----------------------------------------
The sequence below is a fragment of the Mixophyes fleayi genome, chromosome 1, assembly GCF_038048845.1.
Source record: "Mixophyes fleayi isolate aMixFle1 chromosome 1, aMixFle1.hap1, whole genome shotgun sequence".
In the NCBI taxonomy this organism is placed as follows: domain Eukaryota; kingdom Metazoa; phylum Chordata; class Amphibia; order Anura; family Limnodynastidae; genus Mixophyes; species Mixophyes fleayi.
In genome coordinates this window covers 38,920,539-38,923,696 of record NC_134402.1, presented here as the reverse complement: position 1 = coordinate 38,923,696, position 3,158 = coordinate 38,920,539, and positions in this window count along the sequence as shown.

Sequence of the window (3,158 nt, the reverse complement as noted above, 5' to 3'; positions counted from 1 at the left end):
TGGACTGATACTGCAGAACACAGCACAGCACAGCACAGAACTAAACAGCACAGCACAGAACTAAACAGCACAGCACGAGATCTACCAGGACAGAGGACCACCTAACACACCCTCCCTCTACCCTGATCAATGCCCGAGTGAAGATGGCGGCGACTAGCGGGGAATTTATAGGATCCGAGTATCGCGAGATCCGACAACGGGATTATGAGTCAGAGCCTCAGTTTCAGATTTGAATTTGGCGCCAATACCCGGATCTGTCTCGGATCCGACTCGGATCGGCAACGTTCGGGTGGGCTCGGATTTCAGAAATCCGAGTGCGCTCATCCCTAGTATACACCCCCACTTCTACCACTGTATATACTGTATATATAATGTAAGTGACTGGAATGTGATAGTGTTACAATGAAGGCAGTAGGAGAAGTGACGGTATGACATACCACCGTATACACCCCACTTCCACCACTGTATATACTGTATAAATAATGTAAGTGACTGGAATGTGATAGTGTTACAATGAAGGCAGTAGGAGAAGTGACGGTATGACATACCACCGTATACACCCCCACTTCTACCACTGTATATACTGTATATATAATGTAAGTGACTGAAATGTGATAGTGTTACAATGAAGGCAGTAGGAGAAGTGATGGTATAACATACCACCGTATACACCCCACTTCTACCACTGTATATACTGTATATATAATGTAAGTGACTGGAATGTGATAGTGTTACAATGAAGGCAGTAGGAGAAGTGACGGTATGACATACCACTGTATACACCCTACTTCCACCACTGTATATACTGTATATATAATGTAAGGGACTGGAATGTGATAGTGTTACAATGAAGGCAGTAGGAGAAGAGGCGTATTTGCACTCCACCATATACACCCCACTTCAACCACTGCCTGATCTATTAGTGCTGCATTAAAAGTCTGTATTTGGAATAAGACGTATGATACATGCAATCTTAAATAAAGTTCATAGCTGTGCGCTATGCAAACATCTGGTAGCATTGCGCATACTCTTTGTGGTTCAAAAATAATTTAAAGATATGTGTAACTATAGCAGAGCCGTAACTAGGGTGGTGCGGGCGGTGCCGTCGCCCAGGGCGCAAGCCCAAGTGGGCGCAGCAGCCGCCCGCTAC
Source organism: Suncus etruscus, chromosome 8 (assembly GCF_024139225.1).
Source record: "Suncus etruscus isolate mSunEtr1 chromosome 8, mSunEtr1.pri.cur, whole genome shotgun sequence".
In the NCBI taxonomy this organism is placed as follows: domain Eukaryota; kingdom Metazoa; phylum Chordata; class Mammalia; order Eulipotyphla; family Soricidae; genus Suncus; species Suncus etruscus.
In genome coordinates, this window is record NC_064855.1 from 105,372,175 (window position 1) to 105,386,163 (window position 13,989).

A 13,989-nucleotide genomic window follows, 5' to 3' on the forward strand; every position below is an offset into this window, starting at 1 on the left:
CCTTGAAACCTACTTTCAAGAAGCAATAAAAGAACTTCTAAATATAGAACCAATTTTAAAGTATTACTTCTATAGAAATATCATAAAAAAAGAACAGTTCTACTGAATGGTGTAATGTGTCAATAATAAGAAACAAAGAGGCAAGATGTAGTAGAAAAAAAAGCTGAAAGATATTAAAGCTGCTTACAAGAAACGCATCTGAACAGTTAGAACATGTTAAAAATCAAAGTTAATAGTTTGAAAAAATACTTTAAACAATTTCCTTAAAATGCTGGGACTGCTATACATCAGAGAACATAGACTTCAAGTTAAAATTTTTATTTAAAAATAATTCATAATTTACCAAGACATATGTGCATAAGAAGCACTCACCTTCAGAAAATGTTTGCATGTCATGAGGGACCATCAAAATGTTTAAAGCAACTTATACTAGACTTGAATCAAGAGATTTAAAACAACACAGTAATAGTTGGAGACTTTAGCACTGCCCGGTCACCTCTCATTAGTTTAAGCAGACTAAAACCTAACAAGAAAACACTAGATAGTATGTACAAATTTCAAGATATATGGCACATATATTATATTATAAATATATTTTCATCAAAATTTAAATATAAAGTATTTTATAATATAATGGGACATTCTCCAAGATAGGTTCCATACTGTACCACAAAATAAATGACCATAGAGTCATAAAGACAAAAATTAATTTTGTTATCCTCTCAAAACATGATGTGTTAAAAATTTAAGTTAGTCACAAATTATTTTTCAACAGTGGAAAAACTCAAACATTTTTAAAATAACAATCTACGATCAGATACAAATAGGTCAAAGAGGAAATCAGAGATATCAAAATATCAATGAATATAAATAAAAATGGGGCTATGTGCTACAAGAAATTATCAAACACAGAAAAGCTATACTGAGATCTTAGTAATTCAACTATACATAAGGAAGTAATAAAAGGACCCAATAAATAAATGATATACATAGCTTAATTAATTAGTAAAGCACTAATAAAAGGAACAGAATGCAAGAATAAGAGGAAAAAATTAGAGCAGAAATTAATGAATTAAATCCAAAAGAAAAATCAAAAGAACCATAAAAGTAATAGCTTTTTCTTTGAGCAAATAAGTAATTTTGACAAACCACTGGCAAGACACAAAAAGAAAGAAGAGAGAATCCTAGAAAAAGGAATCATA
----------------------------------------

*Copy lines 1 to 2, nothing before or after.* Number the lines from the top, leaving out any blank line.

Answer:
The sequence below is a fragment of the Mixophyes fleayi genome, chromosome 1, assembly GCF_038048845.1.
Source record: "Mixophyes fleayi isolate aMixFle1 chromosome 1, aMixFle1.hap1, whole genome shotgun sequence".